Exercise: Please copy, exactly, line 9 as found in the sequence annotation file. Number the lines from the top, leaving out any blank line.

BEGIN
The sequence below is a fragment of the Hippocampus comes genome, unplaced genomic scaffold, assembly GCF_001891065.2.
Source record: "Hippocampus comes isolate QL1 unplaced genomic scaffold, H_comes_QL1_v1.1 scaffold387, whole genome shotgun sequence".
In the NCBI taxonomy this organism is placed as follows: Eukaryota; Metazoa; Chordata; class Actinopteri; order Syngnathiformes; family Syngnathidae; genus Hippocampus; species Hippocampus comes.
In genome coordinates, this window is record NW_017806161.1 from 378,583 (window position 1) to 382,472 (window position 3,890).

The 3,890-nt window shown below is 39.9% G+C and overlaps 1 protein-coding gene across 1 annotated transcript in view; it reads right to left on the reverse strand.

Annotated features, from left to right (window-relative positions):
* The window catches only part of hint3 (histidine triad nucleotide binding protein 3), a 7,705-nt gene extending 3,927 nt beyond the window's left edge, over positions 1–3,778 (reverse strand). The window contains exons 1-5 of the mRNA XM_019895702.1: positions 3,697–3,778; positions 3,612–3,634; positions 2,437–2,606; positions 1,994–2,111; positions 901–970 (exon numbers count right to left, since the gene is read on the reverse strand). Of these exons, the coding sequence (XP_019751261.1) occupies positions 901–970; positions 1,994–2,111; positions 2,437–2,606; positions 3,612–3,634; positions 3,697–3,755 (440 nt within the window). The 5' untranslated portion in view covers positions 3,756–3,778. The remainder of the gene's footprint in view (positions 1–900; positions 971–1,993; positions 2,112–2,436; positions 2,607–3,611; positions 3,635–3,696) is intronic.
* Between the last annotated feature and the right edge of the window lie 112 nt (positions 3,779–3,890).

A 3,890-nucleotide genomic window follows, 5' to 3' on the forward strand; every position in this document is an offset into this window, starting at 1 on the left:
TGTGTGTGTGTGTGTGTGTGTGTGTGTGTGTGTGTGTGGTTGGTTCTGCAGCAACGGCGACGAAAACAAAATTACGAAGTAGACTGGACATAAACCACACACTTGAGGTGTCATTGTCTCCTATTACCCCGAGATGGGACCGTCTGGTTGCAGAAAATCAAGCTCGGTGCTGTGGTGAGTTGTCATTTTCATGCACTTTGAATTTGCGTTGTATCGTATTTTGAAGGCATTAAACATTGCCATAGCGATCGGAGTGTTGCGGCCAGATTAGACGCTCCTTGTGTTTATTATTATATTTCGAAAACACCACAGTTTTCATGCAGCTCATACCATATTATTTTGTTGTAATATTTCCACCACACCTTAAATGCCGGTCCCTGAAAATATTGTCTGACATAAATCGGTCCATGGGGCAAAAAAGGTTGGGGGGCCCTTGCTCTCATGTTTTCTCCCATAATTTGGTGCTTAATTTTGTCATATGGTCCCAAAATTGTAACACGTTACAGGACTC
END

A 3,890-nucleotide genomic window follows, 5' to 3' on the forward strand; every position in this document is an offset into this window, starting at 1 on the left: